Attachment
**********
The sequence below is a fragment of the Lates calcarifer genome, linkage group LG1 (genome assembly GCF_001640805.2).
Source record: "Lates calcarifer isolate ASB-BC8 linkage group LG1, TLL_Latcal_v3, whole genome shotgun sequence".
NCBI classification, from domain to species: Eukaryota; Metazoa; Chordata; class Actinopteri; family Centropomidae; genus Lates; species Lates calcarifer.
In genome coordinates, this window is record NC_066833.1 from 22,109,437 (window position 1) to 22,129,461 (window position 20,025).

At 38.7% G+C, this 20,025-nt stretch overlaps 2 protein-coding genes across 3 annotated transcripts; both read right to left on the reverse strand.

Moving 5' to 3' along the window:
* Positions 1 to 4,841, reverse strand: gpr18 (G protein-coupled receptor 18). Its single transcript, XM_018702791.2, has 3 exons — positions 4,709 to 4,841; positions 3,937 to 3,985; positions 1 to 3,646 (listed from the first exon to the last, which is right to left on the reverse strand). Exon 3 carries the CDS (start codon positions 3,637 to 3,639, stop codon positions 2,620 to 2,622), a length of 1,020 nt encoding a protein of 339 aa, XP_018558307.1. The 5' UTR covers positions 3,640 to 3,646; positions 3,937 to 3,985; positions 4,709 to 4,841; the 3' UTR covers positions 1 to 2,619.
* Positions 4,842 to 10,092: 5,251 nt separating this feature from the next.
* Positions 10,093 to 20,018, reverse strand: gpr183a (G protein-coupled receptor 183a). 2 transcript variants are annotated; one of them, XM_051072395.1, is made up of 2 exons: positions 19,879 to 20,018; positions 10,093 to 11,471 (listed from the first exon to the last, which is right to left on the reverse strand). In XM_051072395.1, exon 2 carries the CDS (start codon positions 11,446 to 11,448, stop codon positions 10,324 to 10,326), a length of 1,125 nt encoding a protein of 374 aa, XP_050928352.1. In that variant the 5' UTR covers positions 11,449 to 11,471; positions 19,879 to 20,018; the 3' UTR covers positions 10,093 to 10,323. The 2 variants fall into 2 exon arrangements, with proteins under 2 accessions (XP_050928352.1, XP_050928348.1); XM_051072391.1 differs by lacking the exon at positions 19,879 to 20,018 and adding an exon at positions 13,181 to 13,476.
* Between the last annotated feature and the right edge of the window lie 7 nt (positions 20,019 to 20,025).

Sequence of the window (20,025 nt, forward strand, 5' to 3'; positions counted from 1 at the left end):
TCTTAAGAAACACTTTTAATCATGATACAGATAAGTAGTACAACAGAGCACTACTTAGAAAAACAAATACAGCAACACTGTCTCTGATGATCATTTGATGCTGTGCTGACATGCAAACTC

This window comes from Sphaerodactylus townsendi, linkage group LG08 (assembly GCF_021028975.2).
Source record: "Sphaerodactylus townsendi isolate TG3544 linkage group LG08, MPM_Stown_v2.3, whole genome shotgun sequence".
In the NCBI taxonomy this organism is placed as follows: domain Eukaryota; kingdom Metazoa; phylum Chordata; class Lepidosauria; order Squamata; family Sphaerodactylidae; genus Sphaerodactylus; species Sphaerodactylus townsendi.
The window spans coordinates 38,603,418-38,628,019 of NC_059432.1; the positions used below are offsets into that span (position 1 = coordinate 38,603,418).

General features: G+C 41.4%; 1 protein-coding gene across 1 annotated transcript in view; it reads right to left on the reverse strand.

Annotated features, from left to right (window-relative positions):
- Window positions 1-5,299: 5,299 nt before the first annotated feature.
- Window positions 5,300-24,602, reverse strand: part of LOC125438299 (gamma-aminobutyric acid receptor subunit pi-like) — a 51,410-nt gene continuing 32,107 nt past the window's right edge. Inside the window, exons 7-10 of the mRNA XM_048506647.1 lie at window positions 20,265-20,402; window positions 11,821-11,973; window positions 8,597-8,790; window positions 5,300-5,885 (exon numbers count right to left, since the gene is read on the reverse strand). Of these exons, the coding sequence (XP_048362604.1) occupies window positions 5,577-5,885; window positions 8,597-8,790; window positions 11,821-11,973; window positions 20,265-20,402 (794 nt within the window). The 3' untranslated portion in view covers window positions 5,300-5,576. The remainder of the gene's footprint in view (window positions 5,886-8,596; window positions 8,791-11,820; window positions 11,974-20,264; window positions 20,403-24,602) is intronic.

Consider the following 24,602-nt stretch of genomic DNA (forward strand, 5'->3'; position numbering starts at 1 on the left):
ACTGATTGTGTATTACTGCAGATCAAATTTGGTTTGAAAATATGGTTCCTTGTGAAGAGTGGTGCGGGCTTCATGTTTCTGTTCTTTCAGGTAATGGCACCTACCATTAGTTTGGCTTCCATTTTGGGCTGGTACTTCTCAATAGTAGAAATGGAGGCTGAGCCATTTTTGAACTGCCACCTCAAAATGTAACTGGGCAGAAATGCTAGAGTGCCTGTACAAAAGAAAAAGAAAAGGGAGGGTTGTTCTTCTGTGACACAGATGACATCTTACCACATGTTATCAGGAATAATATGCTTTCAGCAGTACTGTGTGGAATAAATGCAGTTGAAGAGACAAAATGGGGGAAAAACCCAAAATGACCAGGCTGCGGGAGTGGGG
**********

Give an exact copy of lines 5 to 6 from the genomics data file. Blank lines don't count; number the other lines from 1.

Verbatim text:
At 38.7% G+C, this 20,025-nt stretch overlaps 2 protein-coding genes across 3 annotated transcripts; both read right to left on the reverse strand.

Moving 5' to 3' along the window: